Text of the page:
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Wednesday 7 February: farming productivity, Xylella, plastic waste, and deposit return schemes

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New £60 million fund for farming productivity

Today Minister Eustice announced a new  £60 million grant scheme for farmers to bid for cash to buy new farm equipment at this year’s Dairy Tech event in Stoneleigh.

Speaking to the audience of farmers and delegates, Minister Eustice hailed the impressive range of technology on offer at the show and explained to farmers how they are set to benefit from these new grants.

Farming Minister George Eustice said:

It’s fantastic to see the scale of innovation here in Stoneleigh, where over 250 exhibitors are showcasing some truly advanced products and services which have come to the market for dairy farmers to improve productivity.

The dairy industry is our largest agricultural sector and we want to make sure farmers can become more resilient, competitive and able to capitalise on the growing global interest in quality British produce as we leave the EU.

By opening this small grants scheme, we hope more farmers will be able to access this equipment and embark on more innovative and ambitious projects.

Professor Nicola Spence on Xylella and the risk to oak trees


The Government’s Chief Plant Health Officer Nicola Spence appeared on BBC Radio 4’s Today Programme this morning to speak about the risk Xylella poses to UK oak trees. Xylella is a bacteria which causes many issues for plants where it takes hold, and is in parts of Europe including southern Italy, France, Spain and Germany.

During the interview, Nicola explained the robust action being taken by Government to protect our plants from disease, and how Government is working closely with industry. Nicola also spoke about how the public can help, including by joining the force of on-the-ground volunteers at ‘Observatree’ who are on the lookout for a range of diseases including Xylella, and by not bringing back plant materials when on holiday in Europe this summer.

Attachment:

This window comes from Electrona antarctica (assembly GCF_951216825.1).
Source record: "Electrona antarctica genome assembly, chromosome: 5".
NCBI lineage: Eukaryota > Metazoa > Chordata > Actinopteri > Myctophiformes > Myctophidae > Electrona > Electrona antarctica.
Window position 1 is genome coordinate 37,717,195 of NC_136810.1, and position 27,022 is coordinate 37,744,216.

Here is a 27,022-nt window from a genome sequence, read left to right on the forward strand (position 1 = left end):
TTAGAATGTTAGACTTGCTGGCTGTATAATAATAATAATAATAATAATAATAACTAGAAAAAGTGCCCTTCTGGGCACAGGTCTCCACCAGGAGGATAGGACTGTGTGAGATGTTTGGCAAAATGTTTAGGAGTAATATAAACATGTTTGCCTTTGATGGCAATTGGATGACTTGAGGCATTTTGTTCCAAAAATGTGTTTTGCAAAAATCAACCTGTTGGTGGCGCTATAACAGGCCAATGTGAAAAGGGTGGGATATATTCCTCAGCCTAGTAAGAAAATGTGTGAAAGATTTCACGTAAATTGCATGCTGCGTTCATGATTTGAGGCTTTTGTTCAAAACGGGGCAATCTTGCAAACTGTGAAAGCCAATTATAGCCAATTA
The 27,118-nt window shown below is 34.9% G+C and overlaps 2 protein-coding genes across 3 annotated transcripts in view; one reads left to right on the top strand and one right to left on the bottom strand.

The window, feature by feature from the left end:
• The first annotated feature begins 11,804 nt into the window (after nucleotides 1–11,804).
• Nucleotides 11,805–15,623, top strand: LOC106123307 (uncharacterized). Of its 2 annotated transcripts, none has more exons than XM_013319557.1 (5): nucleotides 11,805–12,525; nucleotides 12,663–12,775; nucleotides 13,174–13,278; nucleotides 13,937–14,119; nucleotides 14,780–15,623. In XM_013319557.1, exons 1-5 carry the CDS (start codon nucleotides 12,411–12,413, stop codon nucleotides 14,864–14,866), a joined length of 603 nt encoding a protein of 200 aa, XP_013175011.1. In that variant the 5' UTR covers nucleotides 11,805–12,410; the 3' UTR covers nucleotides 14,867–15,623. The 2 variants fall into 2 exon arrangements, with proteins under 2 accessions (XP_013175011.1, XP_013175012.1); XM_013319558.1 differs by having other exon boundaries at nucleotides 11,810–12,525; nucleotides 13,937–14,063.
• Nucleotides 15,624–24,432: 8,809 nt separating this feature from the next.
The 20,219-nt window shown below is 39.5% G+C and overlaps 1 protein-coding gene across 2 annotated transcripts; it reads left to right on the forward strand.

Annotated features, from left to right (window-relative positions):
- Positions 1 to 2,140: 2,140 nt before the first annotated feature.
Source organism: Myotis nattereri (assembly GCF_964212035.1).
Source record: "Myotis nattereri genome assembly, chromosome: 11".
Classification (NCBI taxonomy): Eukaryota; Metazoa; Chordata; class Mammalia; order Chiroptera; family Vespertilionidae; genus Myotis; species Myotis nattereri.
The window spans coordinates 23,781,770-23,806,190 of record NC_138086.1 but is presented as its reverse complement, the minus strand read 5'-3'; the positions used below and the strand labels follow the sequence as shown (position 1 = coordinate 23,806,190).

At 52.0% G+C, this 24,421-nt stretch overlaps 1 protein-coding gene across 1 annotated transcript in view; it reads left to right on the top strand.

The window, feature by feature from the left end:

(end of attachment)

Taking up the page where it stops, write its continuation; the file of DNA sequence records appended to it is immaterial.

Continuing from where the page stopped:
In October later year, Environment Secretary Michael Gove wrote to the European Commission pressing for increased protections across Europe to help keep the disease out of the UK and protect our oak trees. These increased protections mean high risk material such as olive, oleander and lavender cannot be moved within the EU until they have been inspected by an official and have been tested and proven to be free of Xylella.

There is currently no Xylella in the UK.

BBC on plastic bottles and deposit return schemes in Norway

A pile of plastic waste in the process of being treated

The BBC’s Radio 4 Today Programme and News Online today reported on the recycling of plastic bottles.

This specifically looked at the deposit return scheme in Norway and speculated that it may be implemented in the UK.

In December 2017, the Environment Minister Thérèse Coffey visited Norway, Sweden and Denmark to find out more about the way they recycle plastic bottles and drinks containers. No decision has yet been made on any scheme in England. 

A Defra Spokesperson said:

“Our commitment to reduce plastic waste is clear – we are the first country in Europe to ban microbeads and our 25 year environment plan set out our plans to extend the 5p plastic bag charge, improve recycling rates and explore plastic free aisles in supermarkets.

“A call for evidence was carried out to help us understand how deposit and reward and return schemes for plastic bottles and other drinks containers could work in England. An independent working group has been considering that evidence and will report to Ministers shortly.”

Supermarkets take action on plastic waste

Photo credit: Getty Images

Today the Independent covered a pledge by Asda supermarket to reduce plastic waste in its stores.

This includes removing single-use plastic bags by the end of this year, removing plastic from packaging and making any other plastic packaging as recyclable as possible.

Other supermarkets, such as Iceland, Waitrose, Tesco and Sainsbury’s have also made pledges to reduce single-use plastic waste in recent weeks.

A Defra spokesperson said:

“Our 25 year plan for the environment makes clear that reducing plastic waste is critical if we are to stem the damage to our seas and wider natural environment.

“Today’s announcement by Asda is an excellent step forward and we urge all retailers and supermarkets to join the effort to reduce plastic waste and protect our environment.

“The government is already setting the direction, taking nine billion plastic bags out of circulation with our carrier bag charge and introducing a ban on plastic microbeads. But we need everybody to play their part.”


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